Proposition 106, The Peaceful Ending

(image by Mohamed Malik

Today, Colorado will be voting on Proposition 106, a ballot initiative that will determine whether or not doctors can legally prescribe life ending medication to terminally ill patients. Possibly the most controversial proposition on the state’s ballot, Prop 106 would make Colorado the 5th state to legalize medically assisted suicide if approved.

Medically assisted suicide is criminalized throughout the 45 remaining states, earning at least an automatic manslaughter charge for any physician caught of performing a procedure. Even Oregon, the first state to legalize assisted suicide in 1994, went back and attempted to repeal laws that permitted doctors to administer a lethal dosage of medication, using the Controlled Substances Act as justification. In 2006 the Supreme Court later rejected Oregon’s use of the Act in Gonzales v. State of Oregon, reinstating medically assisted suicide throughout the state. A similar hesitation occurred  in almost all other states that it was legalized.

Although the number of states permitting assisted suicide is very low, legalization has been gaining noticeable momentum. Washington, being the second state to legalize, did so in 2008, followed by Montana, Vermont and California in the span of only six years. Colorado has quite a good chance of joining them, barely a year after the previous state to legalize.

Prop. 106 is heavily based on Oregon’s Dealt with Dignity Act. If passed, only terminally ill, adult individuals with less than sixth months left to live may seek a lethal prescription. At least two medical doctors must confirm that the person’s illness will result in death in less than six months and the patient must provide two or more witnesses whom can confirm that the patient has not compromised his or her ability to give consent. The law in Oregon, as it would be in Colorado, seeks to minimize any chance of killing a person who did not fully intend to die by placing special requirements that make doctors responsible for informing the patient of every possible treatment and method of pain management. Additionally, the plan requires the patient to take the medication themselves so that, in the case of cold feet, the patient can opt out whenever they wish.

Much of the hesitation of adopting these laws stems from the moral ambiguity of medically assisted suicide, with many claiming that it is nothing more than downright murder. Such claims miss the point: assisted suicide laws are not about killing, and they are not made to give doctors the ability to euthanize anyone they want. They are about minimizing as much pain as possible. If an individual is dying and has said all their goodbyes, what is the point of keeping him or her alive for an excruciatingly few months? Doctors are simply not going to find a cure within that time, and odds are, if a cure was found, the patients would probably be too far gone to save. No one wants to die, but these laws will not kill anyone who has not accepted their fate. If someone second guesses the decision, there would be plenty of opportunities for the patient to back out; it’s not a quick process, and the person would have to seriously commit to terminating their lives before being given the medication.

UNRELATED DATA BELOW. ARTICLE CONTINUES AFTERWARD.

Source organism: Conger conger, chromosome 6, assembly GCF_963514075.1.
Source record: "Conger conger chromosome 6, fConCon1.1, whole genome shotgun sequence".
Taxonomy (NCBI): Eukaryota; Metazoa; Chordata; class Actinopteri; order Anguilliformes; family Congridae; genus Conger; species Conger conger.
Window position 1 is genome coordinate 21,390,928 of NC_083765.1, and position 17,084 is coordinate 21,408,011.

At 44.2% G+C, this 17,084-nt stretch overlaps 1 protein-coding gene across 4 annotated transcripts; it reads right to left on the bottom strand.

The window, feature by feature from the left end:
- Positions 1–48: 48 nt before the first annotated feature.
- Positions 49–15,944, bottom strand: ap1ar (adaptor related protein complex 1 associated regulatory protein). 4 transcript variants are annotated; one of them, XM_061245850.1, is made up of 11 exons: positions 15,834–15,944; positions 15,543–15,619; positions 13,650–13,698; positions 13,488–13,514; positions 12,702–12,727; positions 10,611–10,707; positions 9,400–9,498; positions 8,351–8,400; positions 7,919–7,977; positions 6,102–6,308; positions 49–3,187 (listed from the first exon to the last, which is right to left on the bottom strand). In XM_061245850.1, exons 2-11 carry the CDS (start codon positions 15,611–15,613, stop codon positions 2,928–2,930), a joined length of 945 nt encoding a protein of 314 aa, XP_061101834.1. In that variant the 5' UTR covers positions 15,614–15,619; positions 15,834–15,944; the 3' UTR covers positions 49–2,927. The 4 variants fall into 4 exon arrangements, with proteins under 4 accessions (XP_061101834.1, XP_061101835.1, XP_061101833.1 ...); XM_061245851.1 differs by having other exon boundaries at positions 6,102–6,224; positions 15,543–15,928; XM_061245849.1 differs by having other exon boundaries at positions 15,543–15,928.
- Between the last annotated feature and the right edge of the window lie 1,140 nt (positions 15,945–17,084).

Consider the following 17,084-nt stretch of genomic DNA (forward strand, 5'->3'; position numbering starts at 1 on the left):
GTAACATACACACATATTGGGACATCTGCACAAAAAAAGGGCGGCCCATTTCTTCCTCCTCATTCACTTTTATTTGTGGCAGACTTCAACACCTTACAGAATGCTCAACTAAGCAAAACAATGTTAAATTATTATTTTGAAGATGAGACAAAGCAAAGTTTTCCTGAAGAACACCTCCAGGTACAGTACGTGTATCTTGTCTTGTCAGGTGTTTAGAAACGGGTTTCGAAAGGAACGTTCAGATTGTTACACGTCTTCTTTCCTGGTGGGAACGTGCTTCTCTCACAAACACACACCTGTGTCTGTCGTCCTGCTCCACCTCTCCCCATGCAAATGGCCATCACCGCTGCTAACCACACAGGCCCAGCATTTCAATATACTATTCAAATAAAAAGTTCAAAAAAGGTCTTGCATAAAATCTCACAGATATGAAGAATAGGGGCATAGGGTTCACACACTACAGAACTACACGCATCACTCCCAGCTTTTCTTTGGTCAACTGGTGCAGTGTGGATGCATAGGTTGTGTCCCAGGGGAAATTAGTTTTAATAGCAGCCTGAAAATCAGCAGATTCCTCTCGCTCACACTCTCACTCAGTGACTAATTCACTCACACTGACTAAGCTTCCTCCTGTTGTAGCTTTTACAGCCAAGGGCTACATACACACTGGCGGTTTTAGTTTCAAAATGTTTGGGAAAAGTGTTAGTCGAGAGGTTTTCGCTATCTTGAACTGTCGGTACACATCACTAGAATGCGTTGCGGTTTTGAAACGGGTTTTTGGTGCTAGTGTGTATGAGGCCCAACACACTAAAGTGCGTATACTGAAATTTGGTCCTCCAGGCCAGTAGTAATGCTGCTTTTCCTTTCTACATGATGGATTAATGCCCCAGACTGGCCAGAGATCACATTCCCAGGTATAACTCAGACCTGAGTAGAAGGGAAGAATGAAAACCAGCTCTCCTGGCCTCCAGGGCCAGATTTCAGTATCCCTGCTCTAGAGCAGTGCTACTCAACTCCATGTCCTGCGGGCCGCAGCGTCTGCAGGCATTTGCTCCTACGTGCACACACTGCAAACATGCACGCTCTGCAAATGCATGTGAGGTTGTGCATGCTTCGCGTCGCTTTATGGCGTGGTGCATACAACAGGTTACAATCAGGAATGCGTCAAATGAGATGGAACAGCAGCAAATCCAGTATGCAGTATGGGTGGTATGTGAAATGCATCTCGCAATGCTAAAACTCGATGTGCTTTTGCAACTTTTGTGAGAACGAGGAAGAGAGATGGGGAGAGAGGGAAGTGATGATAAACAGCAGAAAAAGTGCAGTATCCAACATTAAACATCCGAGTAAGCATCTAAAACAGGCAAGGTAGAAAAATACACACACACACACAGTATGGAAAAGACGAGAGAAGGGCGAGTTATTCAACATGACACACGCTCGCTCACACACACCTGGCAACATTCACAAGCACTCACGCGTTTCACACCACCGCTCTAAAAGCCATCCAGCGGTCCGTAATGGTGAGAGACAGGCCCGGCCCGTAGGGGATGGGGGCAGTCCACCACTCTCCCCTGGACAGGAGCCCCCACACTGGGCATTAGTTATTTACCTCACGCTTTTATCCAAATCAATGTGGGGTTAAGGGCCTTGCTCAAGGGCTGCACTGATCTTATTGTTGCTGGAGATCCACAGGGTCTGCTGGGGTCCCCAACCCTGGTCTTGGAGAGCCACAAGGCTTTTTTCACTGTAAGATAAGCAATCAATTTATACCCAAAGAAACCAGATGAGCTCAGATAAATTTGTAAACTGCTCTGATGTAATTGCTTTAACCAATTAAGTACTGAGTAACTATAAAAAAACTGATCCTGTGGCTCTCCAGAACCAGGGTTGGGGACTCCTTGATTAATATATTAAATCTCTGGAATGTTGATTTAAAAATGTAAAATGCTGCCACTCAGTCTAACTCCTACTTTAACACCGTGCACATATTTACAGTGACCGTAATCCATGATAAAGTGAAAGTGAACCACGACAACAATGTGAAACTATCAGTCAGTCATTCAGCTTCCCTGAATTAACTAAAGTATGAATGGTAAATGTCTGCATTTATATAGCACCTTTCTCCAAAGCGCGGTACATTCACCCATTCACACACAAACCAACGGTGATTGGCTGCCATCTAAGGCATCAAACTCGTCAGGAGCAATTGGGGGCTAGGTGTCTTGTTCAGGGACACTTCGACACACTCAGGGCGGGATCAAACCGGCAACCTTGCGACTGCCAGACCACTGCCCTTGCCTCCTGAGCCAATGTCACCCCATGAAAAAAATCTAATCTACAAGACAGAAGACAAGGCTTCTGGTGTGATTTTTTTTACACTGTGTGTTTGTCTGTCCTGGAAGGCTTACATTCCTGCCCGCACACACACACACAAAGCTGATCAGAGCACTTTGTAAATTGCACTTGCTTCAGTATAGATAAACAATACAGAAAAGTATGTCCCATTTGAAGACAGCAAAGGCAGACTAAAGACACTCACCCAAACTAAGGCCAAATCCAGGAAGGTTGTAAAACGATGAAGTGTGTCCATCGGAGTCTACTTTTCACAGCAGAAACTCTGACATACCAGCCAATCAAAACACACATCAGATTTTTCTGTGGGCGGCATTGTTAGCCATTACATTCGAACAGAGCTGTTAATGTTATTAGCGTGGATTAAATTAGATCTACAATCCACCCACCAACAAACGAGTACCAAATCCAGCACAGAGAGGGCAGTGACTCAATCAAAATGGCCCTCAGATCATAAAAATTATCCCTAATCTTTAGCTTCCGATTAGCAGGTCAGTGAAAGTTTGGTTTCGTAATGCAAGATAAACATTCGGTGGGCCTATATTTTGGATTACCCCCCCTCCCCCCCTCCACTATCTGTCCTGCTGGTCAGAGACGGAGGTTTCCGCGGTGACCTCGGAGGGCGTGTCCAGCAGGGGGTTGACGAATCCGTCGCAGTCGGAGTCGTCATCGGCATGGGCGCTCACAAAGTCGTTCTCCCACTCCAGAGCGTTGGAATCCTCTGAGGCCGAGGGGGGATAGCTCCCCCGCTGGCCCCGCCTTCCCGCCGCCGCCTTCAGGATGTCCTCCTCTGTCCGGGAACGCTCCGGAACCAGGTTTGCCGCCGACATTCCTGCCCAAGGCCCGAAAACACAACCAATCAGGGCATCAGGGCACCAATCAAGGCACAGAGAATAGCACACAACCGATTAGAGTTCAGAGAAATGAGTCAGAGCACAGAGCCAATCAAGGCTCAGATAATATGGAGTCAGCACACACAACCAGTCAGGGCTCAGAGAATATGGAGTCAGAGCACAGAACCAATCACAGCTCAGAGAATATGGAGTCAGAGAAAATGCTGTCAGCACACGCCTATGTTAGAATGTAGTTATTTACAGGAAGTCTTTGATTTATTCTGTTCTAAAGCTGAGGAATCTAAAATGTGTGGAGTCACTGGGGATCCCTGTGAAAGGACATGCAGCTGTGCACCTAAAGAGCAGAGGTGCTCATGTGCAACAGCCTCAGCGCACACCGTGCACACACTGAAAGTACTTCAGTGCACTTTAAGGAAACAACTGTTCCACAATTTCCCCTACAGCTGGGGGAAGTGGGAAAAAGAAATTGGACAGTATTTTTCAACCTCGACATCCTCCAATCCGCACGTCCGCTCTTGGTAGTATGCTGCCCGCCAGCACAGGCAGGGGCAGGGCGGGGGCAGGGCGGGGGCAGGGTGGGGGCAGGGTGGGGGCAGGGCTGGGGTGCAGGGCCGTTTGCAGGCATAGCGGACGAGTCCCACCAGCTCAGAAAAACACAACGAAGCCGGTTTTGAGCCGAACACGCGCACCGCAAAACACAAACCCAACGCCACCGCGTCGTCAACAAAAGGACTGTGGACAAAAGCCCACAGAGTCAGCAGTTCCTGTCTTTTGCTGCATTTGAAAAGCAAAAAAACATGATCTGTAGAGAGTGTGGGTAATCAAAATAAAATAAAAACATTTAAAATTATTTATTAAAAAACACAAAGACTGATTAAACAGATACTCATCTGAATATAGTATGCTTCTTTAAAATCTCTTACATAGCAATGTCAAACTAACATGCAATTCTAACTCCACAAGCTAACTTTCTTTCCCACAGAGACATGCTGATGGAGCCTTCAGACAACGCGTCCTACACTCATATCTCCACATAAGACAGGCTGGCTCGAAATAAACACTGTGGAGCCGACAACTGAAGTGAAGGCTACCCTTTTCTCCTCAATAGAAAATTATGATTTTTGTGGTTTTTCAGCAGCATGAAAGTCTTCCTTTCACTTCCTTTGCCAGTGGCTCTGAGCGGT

Many opponents of these laws focus on how they believe that doctors would have to compromise their own personal beliefs if assisted suicide was legalized. No doctor is forced to do any procedure which he or she does not agree to do. If a case arises in which the doctor has a moral scruple against the method or experiences some other conflict of interest, that doctor has full right to pass on that patient to another doctor, one whom would be willing to do the procedure. Not only is this a given fact throughout the medical field, Prop 106 specifically entails that the any medical physician that does not want to be involved with the procedure, has the right to back out. Likewise, a morally opposed doctor is encouraged to find alternate treatments and try to get the patient to change their mind. Despite the concerns, there is no issue on the doctor’s side of the procedure in which someone would be forced to compromise his or her on morality.

The true moral issue here is why we, as a society, should be allowed to force a suffering person to endure more pain than is necessary. If a patient if truly terminal with a conscious decision to die, what would be the difference between ending that person’s life now versus waiting until the patient’s body shuts down on its own? A person willing to go through the procedure has most likely said their goodbyes and accepted any unresolved points in life. The quality of life of an actively dying person is far below that of a healthy individual without even mentioning the heavy medical bills of continued treatment to make the pain bearable. By legalizing medically assisted suicide, Colorado would be simply offering a way out for patients whom do not want spend their last moment of life in-and-out of the hospital straining for every breath. Prop. 106 offers a peaceful end without agony. By denying this, Colorado would be denying the alleviation of an immense burden and final moments of peace for anyone suffering from a terminal illness.

Charles Truxillo is a 1st year MPP student at the College of William & Mary and an Associate Editor of the William & Mary Policy Review. 

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